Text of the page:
The many benefits of probiotics makes them important for everyone, with no age or gender limits. They even play a significant role in the health of pets and farm animals. Most importantly, the best probiotics play an active role in maintaining the health of the gut, or the ‘second brain’, and so their importance cannot be overstated!
Why is the Gut Called the ‘Second Brain’?
Part of the reason that so much importance is attached to natural probiotics and supplements can be derived from the knowledge that our guts are more than just the food processing units in our bodies.
In fact, there’s a school of thought that considers the gut as the second brain in the body. That really isn’t as far-fetched as it sounds, since this intricate set of tracts and organs actually comprises of the second most complex system of nerves in our body, right after the brain itself!
Think about the phrases ‘gut feeling’ and ‘gut reaction’ – these give you a hint of where some of your decisions actually originate from.
For instance, you often crave a particular food or open your fridge and stare into it with no conscious thought (admit it, everyone does this!), both of which are not actually signals coming from your brain, but something a little further south. Irrational behavior and spur-of-the-moment decisions are often attributed to the gut, too, as well.
The Gut Brain Connection
Most people feel emotions in their gut, like a ‘sinking stomach’ or ‘butterflies in the stomach’. Even the emotion of desire which is often attributed to the heart, is actually something that causes knots in your belly, not in the organ that ends up being blamed for the feeling!
The ‘second brain’ or ‘other brain’ is often responsible for the mental state a person is in, and these sensations are all reactions of the gut to its ‘mental state’. This is one reason why depression meds taken to alter brain chemicals often impact the gut too. It doesn’t actually do any of our thinking for us, but does communicate with the brain and the rest of the body.
Studies show that our gut has a vast network of over 100 million neurons lining it, and many of the same complex chemicals (like neurotransmitters and neuropeptides) that are found in the brain. The extensive collection of neurons and chemicals has led to the term ‘enteric nervous system’ being applied to the GI (gastrointestinal) tract, and the organs in it (esophagus, stomach, small intestine and colon).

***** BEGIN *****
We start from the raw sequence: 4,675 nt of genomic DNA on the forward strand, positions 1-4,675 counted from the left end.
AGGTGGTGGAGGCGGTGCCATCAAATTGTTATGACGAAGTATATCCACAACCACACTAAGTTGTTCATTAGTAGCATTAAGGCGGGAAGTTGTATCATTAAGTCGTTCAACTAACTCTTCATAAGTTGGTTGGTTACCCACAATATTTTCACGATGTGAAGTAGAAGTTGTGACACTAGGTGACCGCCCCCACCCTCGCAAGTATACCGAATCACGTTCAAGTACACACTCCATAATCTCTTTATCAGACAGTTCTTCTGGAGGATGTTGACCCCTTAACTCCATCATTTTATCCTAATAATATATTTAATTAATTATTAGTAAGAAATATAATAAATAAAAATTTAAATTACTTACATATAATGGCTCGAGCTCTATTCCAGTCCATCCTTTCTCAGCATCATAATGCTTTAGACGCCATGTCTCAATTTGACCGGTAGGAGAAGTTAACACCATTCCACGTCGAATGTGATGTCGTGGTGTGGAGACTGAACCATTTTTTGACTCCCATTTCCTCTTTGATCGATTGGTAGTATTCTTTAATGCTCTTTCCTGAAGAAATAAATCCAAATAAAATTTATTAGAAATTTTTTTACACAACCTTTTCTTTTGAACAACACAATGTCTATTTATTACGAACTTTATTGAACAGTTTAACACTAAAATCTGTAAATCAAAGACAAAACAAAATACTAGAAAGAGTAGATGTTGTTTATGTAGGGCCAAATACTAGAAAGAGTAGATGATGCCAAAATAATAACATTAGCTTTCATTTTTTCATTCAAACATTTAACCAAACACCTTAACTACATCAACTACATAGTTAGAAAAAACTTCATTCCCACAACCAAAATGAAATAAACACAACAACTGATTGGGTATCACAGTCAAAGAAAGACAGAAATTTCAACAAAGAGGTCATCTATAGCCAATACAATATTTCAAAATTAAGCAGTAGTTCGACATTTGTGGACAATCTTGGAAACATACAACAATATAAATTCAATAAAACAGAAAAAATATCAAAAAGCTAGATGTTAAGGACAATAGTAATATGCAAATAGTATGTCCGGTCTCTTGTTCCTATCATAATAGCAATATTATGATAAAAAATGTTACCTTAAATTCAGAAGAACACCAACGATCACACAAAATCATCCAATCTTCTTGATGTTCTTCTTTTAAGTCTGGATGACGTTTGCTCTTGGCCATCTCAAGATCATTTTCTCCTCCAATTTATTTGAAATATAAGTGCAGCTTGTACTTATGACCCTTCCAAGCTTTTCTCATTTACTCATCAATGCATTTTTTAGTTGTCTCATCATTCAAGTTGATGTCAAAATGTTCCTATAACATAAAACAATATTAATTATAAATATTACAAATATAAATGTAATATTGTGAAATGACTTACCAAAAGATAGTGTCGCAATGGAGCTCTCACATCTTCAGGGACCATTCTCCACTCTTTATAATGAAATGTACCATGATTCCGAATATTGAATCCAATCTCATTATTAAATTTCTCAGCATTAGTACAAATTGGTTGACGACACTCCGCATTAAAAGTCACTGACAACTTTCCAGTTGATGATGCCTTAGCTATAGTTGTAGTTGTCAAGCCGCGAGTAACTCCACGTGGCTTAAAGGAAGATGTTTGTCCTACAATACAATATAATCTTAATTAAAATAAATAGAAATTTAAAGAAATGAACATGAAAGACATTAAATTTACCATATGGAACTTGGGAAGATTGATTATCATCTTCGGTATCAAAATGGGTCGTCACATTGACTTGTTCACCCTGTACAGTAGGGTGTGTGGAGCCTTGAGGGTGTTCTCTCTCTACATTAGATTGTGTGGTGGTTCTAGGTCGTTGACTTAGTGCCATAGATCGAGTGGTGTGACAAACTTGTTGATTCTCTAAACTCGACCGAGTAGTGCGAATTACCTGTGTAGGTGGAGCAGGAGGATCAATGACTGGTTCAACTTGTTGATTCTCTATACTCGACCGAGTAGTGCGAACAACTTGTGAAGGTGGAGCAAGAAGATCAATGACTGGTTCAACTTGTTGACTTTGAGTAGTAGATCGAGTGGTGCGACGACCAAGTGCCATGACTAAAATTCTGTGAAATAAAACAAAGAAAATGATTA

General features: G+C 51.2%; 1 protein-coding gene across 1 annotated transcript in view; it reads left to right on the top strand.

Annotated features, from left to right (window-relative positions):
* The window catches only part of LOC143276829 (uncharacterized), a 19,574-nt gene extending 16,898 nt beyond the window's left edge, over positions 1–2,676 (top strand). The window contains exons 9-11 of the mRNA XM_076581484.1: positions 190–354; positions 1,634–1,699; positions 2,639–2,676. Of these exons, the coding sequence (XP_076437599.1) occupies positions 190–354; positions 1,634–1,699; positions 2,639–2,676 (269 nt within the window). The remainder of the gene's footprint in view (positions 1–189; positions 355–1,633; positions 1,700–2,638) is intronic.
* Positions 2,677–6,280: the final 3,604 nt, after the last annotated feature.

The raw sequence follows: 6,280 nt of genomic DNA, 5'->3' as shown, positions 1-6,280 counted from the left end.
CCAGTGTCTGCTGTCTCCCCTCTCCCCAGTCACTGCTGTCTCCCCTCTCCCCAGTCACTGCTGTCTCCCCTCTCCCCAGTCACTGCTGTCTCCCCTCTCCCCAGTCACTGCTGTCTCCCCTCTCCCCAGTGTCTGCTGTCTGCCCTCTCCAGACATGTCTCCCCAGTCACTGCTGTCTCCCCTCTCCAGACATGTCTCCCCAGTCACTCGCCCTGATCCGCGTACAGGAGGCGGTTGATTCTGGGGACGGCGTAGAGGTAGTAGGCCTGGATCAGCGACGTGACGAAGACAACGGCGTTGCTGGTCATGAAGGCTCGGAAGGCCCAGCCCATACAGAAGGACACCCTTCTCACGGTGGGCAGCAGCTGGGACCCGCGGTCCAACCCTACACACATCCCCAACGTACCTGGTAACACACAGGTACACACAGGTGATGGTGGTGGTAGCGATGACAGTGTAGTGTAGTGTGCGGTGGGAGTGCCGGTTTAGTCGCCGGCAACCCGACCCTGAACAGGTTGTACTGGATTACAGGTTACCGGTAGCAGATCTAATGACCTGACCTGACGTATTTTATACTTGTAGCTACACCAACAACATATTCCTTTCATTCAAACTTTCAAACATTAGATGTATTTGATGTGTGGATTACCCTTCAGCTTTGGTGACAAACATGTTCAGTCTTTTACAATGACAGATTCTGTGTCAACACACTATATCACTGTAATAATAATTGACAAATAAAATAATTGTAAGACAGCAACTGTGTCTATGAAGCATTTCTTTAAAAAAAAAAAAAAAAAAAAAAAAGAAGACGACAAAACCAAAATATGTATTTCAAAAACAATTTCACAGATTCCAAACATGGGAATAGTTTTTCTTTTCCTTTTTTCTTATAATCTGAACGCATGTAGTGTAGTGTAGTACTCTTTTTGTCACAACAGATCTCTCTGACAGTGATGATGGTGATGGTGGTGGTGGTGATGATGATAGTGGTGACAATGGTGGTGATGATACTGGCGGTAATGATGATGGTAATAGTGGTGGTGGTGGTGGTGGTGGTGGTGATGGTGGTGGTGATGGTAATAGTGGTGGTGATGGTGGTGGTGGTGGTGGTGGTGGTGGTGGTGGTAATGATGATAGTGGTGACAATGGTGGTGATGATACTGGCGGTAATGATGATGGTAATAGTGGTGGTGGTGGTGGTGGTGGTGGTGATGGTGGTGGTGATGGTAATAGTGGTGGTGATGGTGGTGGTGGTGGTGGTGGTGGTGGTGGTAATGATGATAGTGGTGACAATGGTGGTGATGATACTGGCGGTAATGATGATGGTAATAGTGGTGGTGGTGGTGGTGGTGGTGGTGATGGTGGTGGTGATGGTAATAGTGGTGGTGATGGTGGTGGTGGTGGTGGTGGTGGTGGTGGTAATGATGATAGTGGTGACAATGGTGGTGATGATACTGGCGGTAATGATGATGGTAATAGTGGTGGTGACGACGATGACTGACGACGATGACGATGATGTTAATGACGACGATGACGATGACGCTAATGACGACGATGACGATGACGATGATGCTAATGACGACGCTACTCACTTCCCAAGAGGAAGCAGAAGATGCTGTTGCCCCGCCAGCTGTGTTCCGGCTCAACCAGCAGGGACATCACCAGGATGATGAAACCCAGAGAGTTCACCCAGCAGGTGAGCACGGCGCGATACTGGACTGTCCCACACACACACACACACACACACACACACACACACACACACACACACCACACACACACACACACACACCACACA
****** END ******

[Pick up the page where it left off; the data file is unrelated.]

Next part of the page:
How Do Probiotics Maintain Better Gut Health?
The gut is a delicate ecosystem that is responsible for optimal well-being, since it is connected to other vital systems that affect immunity, energy, mood and even behaviour. In practically every living being, a large part of the immune system is located within the digestive system, which relies on the gut micro flora to fight off harmful invaders and promote proper functionality of all the vital systems in our bodies.
The gut has helpful and harmful bacteria alike, and a balance of both is necessary to ensure proper gastrointestinal health. Probiotics are the beneficial microbes that help maintain this balance, by encouraging the growth of good bacteria and fighting off bad ones. Ideally, the optimum gut balance should consist of 85% probiotics and 15% pathogens.
Abundance of good bacteria has a host of other health benefits too, from producing various vitamins and essential fatty acids, stimulating the production of anti-cancer cells and processing a large number of nutrients, to restricting the growth of disease-causing organisms – all this, above and beyond increasing the efficiency of the digestive and immune system.
Do You Really Need Probiotics for Gut Health?
As a result of modern lifestyles, we have forgotten how to care for our internal ecosystems. Constant stress coupled with the regular intake of processed foods and antibiotics puts the good microbes in our bodies under a lot of pressure, and throws the gut micro flora out of balance.
- As a result, while probiotics are not something that we need to take, adding them to our diet allows the balance to tilt in favor of beneficial bacteria again.
- Are probiotics good for you? Definitely.
- Do you really need them? No, but your second brain works so hard – it could use a bit of TLC too!
- So go ahead, add those powerful and healthy probiotic foods or supplements to your daily intake and give your gut something to be happy about.